The network charge was determined by the Energy Act, from which it also derives that consumers of electricity must pay the network charge to system operators; the latter may independently and effectively decide on the assets necessary for the operation, maintenance and development of the network.(5) However, the act does not determine the amount of charge, but rather authorises the Energy Agency to adopt the general act on methodology for the calculation of the network charge, the criteria for determination of justified costs and the system of calculation of the price, on the basis of such costs.(6)
In the proceedings before the court, the government alleged that the methodology was clearly determined by the Act Determining the Methodology for Charging for the Network Charge, the Methodology for Setting the Network Charge and the Criteria for Establishing Eligible Costs for Electricity Networks.(7) The government was of the opinion that the network charge is subject to constant development and upgrading, and it would therefore be inappropriate to regulate it under the Energy Act. However, the court did not uphold this argument, arguing that although the Energy Act includes the professional technical rules, the framework for determination of the methodology should nevertheless be provided by the act, while more detailed rules may be adopted in the form of an implementing regulation.
The court concluded that since the respective provisions of the Energy Act do not fulfil such requirements, they are in contravention of the Constitution. The court solely established the unconstitutionality of the respective provisions and has ordered the National Assembly to remedy the established unconstitutionality within one year of the publication of its decision (ie, by May 20 2012). In the court's opinion, immediate annulment of the respective provisions would result in legal uncertainty, due to the fact that several implementing regulations of the Energy Agency were adopted on their basis.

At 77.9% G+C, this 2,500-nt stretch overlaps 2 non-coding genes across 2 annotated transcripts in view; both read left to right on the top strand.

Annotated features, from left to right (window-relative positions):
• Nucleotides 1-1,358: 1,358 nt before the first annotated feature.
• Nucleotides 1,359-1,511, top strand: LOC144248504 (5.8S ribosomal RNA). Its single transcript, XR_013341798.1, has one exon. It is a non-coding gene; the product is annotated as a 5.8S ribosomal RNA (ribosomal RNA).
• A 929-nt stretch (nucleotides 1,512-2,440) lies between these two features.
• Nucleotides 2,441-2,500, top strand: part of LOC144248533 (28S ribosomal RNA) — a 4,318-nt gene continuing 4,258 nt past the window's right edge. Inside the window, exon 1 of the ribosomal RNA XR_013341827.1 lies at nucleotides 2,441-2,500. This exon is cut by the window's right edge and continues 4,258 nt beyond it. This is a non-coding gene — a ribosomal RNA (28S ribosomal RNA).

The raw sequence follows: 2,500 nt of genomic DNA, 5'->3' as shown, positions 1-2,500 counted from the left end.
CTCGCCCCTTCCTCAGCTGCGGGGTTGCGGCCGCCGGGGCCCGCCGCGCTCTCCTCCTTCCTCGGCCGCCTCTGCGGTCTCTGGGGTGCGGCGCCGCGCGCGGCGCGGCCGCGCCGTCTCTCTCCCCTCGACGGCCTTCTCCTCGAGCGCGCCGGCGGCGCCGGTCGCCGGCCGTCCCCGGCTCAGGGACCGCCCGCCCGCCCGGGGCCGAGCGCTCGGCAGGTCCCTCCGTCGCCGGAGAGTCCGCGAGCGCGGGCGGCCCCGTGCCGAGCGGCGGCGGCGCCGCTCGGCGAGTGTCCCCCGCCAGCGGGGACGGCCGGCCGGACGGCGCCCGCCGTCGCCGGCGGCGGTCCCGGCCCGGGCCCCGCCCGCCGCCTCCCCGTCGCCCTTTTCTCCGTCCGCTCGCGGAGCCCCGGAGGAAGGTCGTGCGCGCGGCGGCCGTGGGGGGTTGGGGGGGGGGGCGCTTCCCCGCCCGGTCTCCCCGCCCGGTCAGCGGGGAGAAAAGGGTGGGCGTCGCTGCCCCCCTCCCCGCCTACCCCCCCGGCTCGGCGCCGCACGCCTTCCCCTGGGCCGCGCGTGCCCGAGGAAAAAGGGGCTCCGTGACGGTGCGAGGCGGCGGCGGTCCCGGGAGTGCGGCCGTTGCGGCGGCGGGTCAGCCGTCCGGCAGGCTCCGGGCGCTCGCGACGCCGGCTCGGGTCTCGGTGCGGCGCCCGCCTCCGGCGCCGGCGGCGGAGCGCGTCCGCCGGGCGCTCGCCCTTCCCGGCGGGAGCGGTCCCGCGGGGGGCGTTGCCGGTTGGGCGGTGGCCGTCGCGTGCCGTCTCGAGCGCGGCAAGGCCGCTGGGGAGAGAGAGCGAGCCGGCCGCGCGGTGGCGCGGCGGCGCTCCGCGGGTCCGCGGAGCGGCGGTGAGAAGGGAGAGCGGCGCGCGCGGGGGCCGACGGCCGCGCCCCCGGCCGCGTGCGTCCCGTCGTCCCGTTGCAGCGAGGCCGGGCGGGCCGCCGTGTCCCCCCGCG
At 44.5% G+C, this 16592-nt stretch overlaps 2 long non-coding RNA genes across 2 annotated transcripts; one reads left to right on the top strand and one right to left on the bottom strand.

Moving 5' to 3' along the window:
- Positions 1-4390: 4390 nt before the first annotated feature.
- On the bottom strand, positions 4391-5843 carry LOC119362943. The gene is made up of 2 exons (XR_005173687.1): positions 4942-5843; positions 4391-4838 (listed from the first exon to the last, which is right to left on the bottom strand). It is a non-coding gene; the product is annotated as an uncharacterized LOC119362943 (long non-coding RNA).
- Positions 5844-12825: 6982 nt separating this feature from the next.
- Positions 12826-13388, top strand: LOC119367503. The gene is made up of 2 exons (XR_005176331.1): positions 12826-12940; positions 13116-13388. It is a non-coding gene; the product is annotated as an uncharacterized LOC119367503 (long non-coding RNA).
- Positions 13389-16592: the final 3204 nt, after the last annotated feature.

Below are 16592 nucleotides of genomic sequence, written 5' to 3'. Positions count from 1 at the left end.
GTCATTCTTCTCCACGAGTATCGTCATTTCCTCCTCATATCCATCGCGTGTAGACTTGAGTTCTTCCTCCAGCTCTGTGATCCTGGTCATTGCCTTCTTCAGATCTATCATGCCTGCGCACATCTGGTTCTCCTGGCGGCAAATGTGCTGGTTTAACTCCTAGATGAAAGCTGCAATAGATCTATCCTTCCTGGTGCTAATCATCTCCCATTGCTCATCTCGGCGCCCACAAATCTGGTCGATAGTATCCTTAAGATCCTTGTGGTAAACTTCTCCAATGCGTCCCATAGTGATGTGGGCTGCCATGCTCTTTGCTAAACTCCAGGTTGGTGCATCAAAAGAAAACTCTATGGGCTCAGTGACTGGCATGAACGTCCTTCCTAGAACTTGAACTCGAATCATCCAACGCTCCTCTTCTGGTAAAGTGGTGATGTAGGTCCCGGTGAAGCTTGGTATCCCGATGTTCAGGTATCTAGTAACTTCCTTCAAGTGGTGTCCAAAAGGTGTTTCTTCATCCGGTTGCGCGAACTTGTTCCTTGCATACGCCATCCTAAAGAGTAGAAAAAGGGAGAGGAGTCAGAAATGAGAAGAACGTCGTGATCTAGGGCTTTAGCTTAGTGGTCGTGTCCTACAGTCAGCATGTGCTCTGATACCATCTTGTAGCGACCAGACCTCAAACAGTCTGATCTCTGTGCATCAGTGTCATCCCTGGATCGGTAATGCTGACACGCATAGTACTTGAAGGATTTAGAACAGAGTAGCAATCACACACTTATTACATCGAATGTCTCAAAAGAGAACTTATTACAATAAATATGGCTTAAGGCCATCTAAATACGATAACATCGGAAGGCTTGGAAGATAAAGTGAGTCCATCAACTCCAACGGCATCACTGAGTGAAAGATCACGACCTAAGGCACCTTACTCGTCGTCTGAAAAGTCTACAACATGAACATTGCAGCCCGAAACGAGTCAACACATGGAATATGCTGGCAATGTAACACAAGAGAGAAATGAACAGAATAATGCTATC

To date, the National Assembly has not yet remedied the established unconstitutionality. However, the proposed new Energy Act, which will significantly alter the current energy sector and provide a more systematic and transparent legal framework, has already been published.
For further information on this topic please contact Helena Vranič or Tjaša Lahovnik at Odvetniki Šelih & partnerji op, doo by telephone (+386 1 300 7650), fax (+386 1 433 7098) or email (email@example.com or firstname.lastname@example.org).
(7) Official Gazette 121/2006, 126/2008 and 113/2009 - the respective act has not been in force since June 24 2010, with exception of Article 84 and Appendix I, which are applicable until October 31 2011.